Biography of Dominick N. August

CCCMan, Company 1230, Camp S-100-NY, Masonville, NY

8th Air Force, USAAF

     CCC Camp 1230, S-100, Masonville, New York was located in Upstate New York in the foothills of the beautiful Catskill Mountains in a valley between two wonderful towns, Deposit and Masonville and a village called Sidney, population of about 4500 where most of us went for relaxation. I want readers to know that New York State had a few great CCC camps. The C's paper loves the Midwest and the Far West most of the time.

     My stay there from 1938 to 1941 was a home away from home. I came from a family of seven brothers and four sisters. You can imagine our parent's difficulties during the depression. At one time, there were five brothers in the C's. But with all this effort we still lost our four bedroom house and land. It all sounds quite familiar to those of you who went through the depression, right? Later on we had six brothers in the service scattered all over the world.

     I was shipped from Schenectady, N.Y. to the Masonville camp. The work at camp was the same as many CCC camps - planting and cutting trees, building roads, water holes, blasting shale pits, fighting fires, etc. The bean sandwiches and peanut butter toasted over a fire in the woods were very tasty. The guy elected to boil coffee did just that most of the time. We knew he put somebody's socks in it. Sound familiar to you?

      In my barracks we had a guy we called Indian, real name Steve Karos, who always slept with a double bladed axe under his pillow. We were all very careful around his bunk.

     At one time I was put on latrine duty with fellow camp Ralph Senese. We were down about 6 feet digging on a real hot day when a bucket of cold water hit us. There was some laughter up above and I came charging up out of there. A couple of old timers, Joe Cycon and Ed Stelmack, who had six months on Ralph Senese and me. It was an initiation and we got over it after a while. You all know about the pick and shovel details, right? How about all the tree planting and how many seedlings got left under rocks. You all remember that?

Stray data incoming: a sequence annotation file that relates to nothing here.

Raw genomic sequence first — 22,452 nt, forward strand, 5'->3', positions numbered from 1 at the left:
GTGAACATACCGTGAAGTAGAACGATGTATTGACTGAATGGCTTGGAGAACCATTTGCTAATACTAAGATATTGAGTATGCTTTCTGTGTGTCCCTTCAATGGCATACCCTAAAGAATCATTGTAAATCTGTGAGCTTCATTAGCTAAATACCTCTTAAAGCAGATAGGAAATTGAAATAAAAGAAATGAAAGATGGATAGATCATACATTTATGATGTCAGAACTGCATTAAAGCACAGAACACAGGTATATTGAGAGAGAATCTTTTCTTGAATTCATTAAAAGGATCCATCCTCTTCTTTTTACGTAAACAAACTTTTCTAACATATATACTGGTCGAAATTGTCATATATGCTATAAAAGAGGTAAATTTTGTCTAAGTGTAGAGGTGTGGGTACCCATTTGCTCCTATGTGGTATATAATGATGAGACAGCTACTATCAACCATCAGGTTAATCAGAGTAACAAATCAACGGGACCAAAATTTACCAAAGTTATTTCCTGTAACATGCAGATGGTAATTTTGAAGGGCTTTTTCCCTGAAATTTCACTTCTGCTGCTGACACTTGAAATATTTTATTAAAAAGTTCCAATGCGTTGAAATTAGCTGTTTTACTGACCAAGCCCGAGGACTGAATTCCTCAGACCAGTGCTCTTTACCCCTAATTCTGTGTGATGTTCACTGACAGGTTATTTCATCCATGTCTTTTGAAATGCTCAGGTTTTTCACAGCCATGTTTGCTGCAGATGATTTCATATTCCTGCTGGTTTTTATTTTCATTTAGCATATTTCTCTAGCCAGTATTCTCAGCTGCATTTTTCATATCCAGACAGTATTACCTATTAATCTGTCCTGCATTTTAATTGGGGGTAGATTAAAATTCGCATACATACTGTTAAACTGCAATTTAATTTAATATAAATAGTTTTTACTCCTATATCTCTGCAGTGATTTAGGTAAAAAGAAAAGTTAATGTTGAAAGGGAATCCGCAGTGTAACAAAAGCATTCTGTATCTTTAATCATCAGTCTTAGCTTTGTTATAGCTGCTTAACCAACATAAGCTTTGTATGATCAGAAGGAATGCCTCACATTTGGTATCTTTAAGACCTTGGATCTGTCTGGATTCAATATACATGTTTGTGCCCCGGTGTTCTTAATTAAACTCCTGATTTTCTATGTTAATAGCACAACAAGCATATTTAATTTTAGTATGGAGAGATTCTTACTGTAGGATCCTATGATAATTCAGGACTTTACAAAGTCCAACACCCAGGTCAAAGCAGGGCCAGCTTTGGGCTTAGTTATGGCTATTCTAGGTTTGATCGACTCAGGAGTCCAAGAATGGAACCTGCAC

I rolled over two trucks and one ambulance, none of them my fault. You know how that goes. Captain Schuyler, camp commander, was very understanding. He was an old Army man.

     We had the best drinking water bar none. There was a huge water tank across the road, two miles up in the woods. Mother Nature's Spring Water.

     The canteen was a great place for us with our monthly coupons issued. Mike Pepe always managed to give us a little extra as well.

     We had a First Sergeant, Ed Beckman, from the old school. He was whistle crazy. He blew the whistle all the time, mostly at night.

     We mostly were out playing football on Sundays. Now to play football among ourselves was real exciting. A bunch of us would sign up for church service every Sunday and end up at the local ball field and play hard tackle football. We had Jack Stingone, who was Quartermaster Sergeant who was kept quite busy issuing us clothes and shoes due to this activity. Sgt. Stingone was a great buddy of ours. We also did a lot of laundry by hand. Football was eventually off limits due to the cuts and bruises the camp nurse had to doctor up.

     Our Mess Sergeant we called Tandy. He always kept extra snacks for our baseball team. Our camp had a great baseball team. We played town teams and other camps.

     We also had a good boxing club. We traveled all over and won our share of fights. I went on to do a lot of fighting in the 8th Air Force and did quite well.

     For other recreation, we would go to town in 2 Stake trucks, everybody standing in the back. The last mile into town was down a steep hill and we had 2 drivers who got a charge out of putting the trucks into neutral and coasting down the hill at great speed while we bounced all around and yelled.

     Our trips to town were always exciting. At first, we could see the shades being pulled down, no one on the streets and lights out. But as time went on the town accepted us very warmly. We enjoyed the roller skating. One time I went up to pick up the boys at the local roller rink with a carryall truck. When I got back to camp a Troop C car pulled up. He said I took out all the lights with me that decorated the entrance under the portico at the rink. Little did I know my truck was a little too high and picked up the lights as I drove through. Not my fault.

     We also enjoyed the one movie house in town which had a balcony that was always crowded with us CCC boys and girlfriends we got to know. I for one ended up marrying my young lovely girlfriend in 1946 and we still are going to movies. But no balcony in 1999.

     We had it made in the Triple C's and never really knew it. I remember the things and people during my stay in the C's much better than my years in the service. Most likely it was my fault. Getting into the holidays got me thinking of the close friends and wishing I could talk to all of them. Most everybody is gone now and I'm selfish in reliving their touch in being near me again.

     Yeah, we need another FDR. The government could build some kind of a retreat for CCC retirees to go for 2 weeks a year. Perhaps some of you were stationed at this camp the years from 1938 to 1941. Please drop me an email. Good luck to all.

----- Dominick N. August



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